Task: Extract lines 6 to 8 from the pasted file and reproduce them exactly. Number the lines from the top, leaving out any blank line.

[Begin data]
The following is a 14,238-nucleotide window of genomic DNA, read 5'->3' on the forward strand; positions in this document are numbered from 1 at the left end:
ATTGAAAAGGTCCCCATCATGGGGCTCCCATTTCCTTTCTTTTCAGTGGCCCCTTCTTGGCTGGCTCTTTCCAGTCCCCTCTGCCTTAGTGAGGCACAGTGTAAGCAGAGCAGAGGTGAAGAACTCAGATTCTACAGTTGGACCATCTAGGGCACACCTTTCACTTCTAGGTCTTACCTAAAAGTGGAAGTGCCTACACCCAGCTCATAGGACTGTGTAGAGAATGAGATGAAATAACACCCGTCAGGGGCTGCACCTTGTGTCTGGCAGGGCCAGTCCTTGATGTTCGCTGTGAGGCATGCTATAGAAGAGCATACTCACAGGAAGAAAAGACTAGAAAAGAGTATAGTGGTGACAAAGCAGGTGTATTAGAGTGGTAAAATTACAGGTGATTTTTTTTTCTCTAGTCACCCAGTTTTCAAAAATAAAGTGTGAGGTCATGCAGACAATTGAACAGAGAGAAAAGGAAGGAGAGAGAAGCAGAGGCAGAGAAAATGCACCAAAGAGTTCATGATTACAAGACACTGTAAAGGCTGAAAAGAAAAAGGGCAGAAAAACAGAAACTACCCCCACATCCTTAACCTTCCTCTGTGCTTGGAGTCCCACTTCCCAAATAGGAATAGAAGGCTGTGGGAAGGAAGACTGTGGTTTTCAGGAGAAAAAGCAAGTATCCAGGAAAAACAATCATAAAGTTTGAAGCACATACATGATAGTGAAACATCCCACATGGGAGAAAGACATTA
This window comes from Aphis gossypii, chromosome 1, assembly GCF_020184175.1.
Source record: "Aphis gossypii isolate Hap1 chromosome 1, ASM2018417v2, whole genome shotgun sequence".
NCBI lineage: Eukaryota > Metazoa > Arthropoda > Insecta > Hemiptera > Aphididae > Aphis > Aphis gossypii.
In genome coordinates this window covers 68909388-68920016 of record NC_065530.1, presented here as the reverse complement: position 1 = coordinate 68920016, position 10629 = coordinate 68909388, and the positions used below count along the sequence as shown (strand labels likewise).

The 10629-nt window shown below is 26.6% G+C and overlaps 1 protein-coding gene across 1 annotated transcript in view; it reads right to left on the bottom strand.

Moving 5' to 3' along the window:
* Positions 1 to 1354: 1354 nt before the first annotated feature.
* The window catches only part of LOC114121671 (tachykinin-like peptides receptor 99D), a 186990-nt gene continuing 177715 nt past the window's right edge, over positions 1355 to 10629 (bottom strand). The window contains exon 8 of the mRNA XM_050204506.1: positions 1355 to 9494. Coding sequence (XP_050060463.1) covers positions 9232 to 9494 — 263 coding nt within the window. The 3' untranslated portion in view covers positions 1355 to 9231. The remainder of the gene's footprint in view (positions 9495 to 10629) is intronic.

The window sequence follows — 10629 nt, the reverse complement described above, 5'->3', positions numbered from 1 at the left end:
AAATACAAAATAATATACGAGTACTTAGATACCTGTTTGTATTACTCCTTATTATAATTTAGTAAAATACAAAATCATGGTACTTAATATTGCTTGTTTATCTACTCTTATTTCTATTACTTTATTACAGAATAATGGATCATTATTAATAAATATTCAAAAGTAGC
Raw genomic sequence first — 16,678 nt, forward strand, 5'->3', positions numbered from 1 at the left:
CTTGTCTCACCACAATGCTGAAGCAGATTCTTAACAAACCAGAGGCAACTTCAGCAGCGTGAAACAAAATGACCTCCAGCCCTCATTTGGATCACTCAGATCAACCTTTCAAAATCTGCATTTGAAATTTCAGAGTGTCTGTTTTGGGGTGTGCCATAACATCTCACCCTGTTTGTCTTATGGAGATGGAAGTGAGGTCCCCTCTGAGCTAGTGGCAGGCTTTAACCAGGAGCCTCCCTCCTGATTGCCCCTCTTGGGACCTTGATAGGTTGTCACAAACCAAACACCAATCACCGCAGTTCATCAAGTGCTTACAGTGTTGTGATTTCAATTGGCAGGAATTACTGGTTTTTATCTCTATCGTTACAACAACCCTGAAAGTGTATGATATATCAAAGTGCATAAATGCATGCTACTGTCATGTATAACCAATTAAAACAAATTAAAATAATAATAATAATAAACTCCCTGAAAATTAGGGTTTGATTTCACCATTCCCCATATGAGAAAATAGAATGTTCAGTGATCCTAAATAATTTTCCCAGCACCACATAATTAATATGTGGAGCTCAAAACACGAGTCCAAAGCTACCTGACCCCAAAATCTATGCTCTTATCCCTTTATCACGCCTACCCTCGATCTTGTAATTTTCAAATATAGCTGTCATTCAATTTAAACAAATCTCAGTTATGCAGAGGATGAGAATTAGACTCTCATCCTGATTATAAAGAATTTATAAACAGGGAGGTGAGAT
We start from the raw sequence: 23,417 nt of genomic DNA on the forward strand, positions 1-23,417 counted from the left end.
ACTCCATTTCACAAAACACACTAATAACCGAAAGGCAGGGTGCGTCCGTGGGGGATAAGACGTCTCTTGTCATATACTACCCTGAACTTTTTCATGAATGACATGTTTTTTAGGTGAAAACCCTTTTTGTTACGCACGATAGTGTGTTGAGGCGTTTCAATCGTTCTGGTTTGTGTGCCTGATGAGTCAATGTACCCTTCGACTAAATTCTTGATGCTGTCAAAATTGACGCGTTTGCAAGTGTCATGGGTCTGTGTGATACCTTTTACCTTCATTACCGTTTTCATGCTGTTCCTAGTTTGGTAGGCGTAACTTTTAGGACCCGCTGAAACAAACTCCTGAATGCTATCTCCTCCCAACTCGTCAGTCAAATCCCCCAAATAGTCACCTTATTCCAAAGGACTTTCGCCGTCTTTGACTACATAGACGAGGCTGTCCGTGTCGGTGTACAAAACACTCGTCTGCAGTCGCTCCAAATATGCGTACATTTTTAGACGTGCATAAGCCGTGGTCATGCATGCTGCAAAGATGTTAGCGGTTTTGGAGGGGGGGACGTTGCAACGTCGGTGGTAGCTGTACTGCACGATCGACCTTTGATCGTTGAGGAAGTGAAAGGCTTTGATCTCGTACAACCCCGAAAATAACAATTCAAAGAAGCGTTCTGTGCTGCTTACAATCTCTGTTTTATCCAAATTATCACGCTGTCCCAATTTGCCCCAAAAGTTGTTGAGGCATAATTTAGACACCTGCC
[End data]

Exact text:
In genome coordinates this window covers 68909388-68920016 of record NC_065530.1, presented here as the reverse complement: position 1 = coordinate 68920016, position 10629 = coordinate 68909388, and the positions used below count along the sequence as shown (strand labels likewise).

The 10629-nt window shown below is 26.6% G+C and overlaps 1 protein-coding gene across 1 annotated transcript in view; it reads right to left on the bottom strand.

Moving 5' to 3' along the window: